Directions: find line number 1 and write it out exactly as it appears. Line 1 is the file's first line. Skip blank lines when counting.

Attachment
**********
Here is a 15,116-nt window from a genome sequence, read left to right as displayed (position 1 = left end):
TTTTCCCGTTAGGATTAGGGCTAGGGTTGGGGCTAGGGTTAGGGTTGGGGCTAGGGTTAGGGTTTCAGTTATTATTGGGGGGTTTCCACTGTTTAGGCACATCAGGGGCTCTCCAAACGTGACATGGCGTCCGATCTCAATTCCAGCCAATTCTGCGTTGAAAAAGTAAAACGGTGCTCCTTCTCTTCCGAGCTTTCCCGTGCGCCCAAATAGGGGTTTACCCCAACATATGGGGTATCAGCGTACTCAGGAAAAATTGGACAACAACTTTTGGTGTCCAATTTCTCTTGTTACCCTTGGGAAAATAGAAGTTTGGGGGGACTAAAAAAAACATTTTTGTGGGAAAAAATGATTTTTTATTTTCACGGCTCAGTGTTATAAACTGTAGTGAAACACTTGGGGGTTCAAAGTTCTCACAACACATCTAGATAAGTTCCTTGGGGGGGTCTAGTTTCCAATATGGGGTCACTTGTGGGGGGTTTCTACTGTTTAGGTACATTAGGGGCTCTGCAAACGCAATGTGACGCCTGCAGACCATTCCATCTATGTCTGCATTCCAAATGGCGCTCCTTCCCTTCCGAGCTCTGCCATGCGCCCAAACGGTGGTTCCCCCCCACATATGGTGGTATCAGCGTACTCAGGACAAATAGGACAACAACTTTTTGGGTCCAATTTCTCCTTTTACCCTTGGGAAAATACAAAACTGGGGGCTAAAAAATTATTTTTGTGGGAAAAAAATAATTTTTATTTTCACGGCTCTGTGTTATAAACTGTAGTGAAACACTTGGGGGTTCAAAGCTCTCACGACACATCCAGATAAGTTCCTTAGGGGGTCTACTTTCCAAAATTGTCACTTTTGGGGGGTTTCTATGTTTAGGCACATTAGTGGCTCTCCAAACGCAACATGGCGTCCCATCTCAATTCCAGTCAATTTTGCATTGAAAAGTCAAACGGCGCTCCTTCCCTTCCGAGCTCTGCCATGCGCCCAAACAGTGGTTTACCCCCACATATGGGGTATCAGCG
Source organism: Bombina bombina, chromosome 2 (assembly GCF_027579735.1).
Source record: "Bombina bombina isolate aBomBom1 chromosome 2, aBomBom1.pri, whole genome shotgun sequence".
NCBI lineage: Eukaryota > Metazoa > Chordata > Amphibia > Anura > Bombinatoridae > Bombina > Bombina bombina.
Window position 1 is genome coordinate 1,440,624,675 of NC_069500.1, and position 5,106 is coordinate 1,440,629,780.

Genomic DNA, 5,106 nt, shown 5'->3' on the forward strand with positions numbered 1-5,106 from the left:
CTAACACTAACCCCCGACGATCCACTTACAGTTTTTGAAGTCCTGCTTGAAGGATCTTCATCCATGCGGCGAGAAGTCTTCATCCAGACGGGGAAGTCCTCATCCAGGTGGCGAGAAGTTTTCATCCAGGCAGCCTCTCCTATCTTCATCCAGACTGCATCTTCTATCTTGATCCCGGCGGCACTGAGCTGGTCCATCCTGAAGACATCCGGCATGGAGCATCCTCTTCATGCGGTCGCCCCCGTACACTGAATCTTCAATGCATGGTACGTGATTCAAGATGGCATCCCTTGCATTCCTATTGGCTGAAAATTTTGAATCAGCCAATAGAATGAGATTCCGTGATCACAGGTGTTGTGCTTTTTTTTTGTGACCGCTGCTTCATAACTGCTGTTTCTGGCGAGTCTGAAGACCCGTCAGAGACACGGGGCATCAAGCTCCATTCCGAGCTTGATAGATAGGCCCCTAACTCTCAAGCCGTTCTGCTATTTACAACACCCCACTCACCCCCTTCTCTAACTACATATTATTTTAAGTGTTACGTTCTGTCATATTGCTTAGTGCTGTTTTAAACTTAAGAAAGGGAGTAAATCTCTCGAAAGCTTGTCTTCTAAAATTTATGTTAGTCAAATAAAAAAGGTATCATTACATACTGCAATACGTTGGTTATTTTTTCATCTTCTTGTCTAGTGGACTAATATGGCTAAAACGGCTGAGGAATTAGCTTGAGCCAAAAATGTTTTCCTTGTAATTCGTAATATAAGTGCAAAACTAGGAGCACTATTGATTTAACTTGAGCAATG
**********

Here is a 15,116-nt window from a genome sequence, read left to right as displayed (position 1 = left end):